Resume Fraud in a Tough Job Market – Is Everybody Doing It?

Numerous surveys conducted in the last few years indicate that roughly 40% of all resumes contain intentional inaccuracies or fabrications of some sort (pre-recession data).

As the economy continues to deteriorate and competition for jobs becomes even more fierce, it's logical to expect this number to increase.

We're talking about everything from embellishment to outright falsehood – and it happens at all levels, all the way up to and including the executive suite.

While it's not uncommon for candidates to get away with some story telling (and even outright lying) and still get the job, it's also not unusual for them to be found out – sometimes many years later. I'm sure you've seen at least some of the stories of high profile senior executives who've run into trouble recently after resume inconsistencies came to light.

The President of Herbalife, the Chairman and CEO of the MGM Mirage (one of the most powerful figures in the gambling industry), and the Dean of Admissions at MIT all lost their jobs as a result of inconsistencies relating to claimed educational credentials. These are just a few examples.

Then there are those pesky exaggerations, such as the case of "James," a candidate I know whose work history I ran across recently. He worked at Company ABC, most of the time as an Account Director, and later as the VP of Sales. In recounting his background he tells the story a little differently, leading the reader to believe he held the VP level job the entire time.

You may be thinking everybody fakes something here or there. After all, your resume is a marketing piece, not a legal document. The tougher times get, the more a person needs to give himself an advantage any way he can. What's the big deal?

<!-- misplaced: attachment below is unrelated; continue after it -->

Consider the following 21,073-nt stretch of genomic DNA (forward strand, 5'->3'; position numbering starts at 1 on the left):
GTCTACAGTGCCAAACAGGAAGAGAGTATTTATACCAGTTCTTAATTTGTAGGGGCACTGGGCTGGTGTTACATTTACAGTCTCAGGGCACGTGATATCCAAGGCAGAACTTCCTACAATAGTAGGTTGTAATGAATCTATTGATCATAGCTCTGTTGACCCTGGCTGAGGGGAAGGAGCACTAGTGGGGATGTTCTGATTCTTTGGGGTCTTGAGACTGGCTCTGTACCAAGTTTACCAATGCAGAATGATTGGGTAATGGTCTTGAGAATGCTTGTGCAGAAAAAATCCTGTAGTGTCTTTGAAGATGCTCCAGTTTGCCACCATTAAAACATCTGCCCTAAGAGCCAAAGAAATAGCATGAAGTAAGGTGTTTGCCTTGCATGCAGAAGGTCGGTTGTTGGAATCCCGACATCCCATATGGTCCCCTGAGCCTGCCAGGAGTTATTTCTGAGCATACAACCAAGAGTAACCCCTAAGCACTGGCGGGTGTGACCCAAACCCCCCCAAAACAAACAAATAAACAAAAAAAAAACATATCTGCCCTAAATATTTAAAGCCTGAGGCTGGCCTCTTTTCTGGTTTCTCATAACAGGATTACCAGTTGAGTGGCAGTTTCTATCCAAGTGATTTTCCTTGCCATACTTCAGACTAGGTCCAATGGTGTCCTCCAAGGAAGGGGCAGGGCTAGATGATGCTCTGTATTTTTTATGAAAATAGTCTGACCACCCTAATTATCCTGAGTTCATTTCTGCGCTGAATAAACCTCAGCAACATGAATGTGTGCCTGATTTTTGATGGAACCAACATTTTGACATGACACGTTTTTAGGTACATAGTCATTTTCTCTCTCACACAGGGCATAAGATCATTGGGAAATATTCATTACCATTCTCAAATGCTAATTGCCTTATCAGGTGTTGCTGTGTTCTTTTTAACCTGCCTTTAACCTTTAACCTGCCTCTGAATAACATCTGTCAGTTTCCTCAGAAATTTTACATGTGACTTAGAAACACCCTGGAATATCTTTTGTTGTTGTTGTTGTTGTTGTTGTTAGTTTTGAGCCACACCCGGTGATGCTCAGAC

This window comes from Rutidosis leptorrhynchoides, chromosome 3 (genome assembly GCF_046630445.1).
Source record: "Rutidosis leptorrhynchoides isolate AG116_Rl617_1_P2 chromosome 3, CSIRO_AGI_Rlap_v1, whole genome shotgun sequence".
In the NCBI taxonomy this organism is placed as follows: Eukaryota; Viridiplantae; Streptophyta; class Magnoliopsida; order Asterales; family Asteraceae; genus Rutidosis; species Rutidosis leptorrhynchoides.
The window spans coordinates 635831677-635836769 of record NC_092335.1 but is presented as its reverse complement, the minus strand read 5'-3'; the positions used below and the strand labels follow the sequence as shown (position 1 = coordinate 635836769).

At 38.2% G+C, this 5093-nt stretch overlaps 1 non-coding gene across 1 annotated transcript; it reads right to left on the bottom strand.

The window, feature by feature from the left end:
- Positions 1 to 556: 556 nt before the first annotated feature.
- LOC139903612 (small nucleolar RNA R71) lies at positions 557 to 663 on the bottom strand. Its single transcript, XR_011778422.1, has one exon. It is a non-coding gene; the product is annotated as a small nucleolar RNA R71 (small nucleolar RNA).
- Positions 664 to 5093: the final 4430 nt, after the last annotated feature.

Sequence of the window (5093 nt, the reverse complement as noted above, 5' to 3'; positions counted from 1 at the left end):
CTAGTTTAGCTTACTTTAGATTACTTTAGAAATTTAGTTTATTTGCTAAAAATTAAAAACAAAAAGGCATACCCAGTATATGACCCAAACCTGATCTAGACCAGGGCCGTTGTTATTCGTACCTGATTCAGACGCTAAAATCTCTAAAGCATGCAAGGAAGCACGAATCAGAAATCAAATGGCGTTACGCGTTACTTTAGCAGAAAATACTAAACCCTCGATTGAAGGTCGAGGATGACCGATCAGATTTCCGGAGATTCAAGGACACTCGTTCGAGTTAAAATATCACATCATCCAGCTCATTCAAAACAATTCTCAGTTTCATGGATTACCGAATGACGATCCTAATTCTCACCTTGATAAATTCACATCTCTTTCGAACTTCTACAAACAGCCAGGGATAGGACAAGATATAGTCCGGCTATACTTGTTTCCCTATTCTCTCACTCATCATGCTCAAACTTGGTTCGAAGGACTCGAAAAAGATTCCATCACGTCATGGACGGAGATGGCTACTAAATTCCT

That's true … it is not a legal document. Still, that does not mean resume falsehoods can not get you into trouble (see examples above). Stretching the truth on your resume is never a good idea – and it's especially bad in a tight market.

Candidates are facing more scrutiny than before; because hiring managers are seeing more resume fraud, they're being more cautious. If you're caught in a lie, not only will you lose this opportunity, you'll be back pounding the pavement in a market that's slowing down more every day. And you'll have a black mark against you. Word has a way of getting around. Is it worth taking that chance?

Expect a careful vetting.

Assume the hiring manager will speak with references in addition to those on your list. It's not difficult to dig a little more deeply and find other people you've worked with who will be willing to talk about your viability as a candidate.

Assume your degree (s) will be verified.

Assume your name will be Googled.

Your resume can – and should – tell a persuasive story and paint a picture of a dynamic candidate. Polish your unique selling proposition, present your qualifications in the most favorable light possible, and show the manager why you're the best match for the position. Just do not play fast and loose with the facts.

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